75.              LOUIS MACNEICE

76.              LYNETTE ROBERTS

77.              MALCOLM LOWRY

78.              MARGARET AVISON

79.              MARIANNE MOORE

80.              MELVIN B TOLSON

81.              MICHAEL DONAGHY

82.              NICHOLAS MOORE

83.              NOEL COWARD

84.              NORMAN MACCAIG

85.              PATRICK KAVANAGH

86.              PETER PORTER

87.              PETER REDGROVE

88.              PHILIP LARKIN

89.              PK PAGE

90.              RICHARD OUTRAM

91.              ROBERT ALLEN

92.              ROBERT CREELEY

93.              ROBERT FROST

94.              ROBERT GRAVES

95.              ROBERT LOWELL

96.              ROBINSON JEFFERS

97.              ROY FULLER

98.              RS THOMAS

99.              RUDYARD KIPLING

100.         RUPERT BROOKE

101.         SEAMUS HEANEY

102.         SIDNEY KEYES

103.         STANLEY KUNITZ

104.         STEVIE SMITH

105.         SYLVIA PLATH

106.         TE HULME

107.         TED BERRIGAN

108.         TED HUGHES

109.         TERENCE TILLER

110.         THEODORE ROETHKE

111.         THOM GUNN

112.         THOMAS HARDY

113.         TS ELIOT

114.         UA FANTHORPE

115.         VACHEL LINDSAY

116.         WALLACE STEVENS

117.         WALTER DE LA MARE

118.         WB YEATS

119.         WELDON KEES

120.         WH AUDEN

121.         WILFRID OWEN

122.         WILLIAM CARLOS WILLIAMS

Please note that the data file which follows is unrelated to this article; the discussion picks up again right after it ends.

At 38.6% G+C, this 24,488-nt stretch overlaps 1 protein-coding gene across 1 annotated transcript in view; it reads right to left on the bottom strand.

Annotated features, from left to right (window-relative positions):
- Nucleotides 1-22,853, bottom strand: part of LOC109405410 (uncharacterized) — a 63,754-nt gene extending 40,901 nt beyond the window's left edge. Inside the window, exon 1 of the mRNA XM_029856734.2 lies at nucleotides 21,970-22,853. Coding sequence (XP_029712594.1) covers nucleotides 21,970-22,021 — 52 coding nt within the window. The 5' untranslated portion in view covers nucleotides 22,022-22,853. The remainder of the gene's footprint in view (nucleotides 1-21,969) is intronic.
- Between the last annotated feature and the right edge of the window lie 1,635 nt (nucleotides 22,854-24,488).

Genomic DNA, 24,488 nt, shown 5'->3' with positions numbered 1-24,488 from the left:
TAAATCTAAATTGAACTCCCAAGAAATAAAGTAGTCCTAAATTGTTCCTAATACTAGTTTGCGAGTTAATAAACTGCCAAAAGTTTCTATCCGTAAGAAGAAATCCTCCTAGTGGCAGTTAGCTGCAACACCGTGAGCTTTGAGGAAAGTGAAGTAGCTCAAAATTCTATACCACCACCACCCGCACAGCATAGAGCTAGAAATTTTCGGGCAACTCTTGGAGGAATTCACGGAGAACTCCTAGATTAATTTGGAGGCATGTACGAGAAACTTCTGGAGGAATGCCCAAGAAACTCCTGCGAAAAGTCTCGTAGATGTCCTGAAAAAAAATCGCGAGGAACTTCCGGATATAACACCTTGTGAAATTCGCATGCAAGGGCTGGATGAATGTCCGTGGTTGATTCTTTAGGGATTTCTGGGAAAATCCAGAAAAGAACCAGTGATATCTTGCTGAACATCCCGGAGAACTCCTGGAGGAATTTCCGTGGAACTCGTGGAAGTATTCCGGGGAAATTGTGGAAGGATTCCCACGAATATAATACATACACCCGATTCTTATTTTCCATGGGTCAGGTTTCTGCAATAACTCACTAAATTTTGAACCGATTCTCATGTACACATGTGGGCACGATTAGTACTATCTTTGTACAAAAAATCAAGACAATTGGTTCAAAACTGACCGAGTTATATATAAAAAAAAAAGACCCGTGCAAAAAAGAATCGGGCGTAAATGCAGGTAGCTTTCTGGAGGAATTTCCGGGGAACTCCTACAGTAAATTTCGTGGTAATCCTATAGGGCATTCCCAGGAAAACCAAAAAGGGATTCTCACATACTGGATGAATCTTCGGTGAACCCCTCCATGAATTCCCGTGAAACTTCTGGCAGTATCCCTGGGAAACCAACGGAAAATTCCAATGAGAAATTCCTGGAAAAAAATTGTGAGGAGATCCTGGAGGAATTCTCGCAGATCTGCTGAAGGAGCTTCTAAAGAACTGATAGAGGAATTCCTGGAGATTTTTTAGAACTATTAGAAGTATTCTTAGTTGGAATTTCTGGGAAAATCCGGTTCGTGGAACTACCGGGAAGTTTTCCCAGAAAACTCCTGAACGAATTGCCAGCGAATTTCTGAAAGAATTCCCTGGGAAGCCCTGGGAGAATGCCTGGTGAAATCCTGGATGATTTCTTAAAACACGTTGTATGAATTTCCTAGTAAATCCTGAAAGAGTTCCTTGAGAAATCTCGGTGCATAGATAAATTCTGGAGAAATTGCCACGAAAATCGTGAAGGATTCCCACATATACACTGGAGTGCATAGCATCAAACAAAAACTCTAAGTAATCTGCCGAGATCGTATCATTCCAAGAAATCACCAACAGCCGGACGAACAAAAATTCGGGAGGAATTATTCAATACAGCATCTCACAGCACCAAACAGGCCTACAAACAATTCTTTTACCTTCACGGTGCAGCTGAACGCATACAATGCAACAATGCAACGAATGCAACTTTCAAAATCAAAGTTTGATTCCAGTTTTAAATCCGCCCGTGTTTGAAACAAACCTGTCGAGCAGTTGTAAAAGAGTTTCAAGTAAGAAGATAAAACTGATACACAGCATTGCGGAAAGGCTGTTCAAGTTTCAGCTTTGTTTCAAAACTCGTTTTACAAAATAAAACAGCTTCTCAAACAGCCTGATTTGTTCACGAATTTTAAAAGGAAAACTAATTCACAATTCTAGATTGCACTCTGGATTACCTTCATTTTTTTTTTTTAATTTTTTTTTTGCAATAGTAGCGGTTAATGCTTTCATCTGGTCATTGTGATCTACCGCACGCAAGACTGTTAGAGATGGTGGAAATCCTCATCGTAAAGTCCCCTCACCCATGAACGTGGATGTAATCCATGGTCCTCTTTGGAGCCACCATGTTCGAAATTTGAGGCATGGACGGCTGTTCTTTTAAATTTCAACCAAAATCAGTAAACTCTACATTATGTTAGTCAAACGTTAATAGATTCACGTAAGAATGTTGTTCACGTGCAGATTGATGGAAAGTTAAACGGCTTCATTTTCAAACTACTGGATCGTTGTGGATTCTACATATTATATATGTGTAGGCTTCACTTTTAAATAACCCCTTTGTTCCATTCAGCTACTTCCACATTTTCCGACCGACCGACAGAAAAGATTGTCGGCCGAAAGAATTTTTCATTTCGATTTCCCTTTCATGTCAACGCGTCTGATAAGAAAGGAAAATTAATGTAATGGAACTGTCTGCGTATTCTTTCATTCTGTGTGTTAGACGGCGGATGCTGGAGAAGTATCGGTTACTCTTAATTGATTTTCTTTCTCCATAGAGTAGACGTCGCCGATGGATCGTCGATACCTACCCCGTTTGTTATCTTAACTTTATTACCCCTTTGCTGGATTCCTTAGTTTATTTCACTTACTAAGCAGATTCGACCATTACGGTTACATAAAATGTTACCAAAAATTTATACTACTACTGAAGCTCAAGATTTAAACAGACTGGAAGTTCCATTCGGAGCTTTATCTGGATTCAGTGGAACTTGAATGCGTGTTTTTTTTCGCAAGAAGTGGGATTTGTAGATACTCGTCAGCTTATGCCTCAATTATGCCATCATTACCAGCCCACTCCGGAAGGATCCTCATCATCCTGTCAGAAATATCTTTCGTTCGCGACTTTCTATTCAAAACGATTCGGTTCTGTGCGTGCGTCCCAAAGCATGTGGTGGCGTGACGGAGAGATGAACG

123.         WILLIAM EMPSON

124.         WS GRAHAM

125.         WWE ROSS

Tuesday, 8 April 2014

A NEW POEM BY TODD SWIFT ON HIS 48TH BIRTHDAY

I've been writing poems again lately, now that I feel rather unmoored - it's been a decade or more since I was not teaching or studying or both at a university somewhere in Europe.  I posted a poem to facebook the other day that I may post here at some stage.  Turning 48 today is a mixed dish of sweet and sour.  I am very grateful and relieved to be alive.  My wife is a saint and a great friend.  I run a cool indie press.  However, my depression is bad, and I am facing lots of unspoken trials and tests currently, personal, and otherwise.  I decided to write this poem when I saw the title of a forthcoming album.  It made me want to try a "classic Todd Swift poem" from my early Montreal chapbook years, the kind of poem I might have written in 1994.  Fans (ha!) of my work will note this touches on a lot of the tropes and themes I enjoyed working with in Budavox, all the way back then; and the aim I had at the time to craft poems with the style and simple pleasing form of a ska or power pop/ new wave song.  Have fun!


MYSTERY GIRL DELUXE
It was never quite the kiss or weather.
We fell down after reading together
Simply since love is a matter of fact
At Easter; it often follows the act
Of indiscipline, the shifting feathers
That transform a swan; bars of leather
Were not our scene, but we attacked
Ideas of unison with underage tact.
We ached to wake up as F. Kafka;
Cherry-balmed lips the morning after.
It was sub-zero that April in Montreal;
The metro was blue; the turnstile
Saw us part, Walkman’s synchronised
To Orbison’s dream tears in our eyes.


April 8, 2014
poem by Todd Swift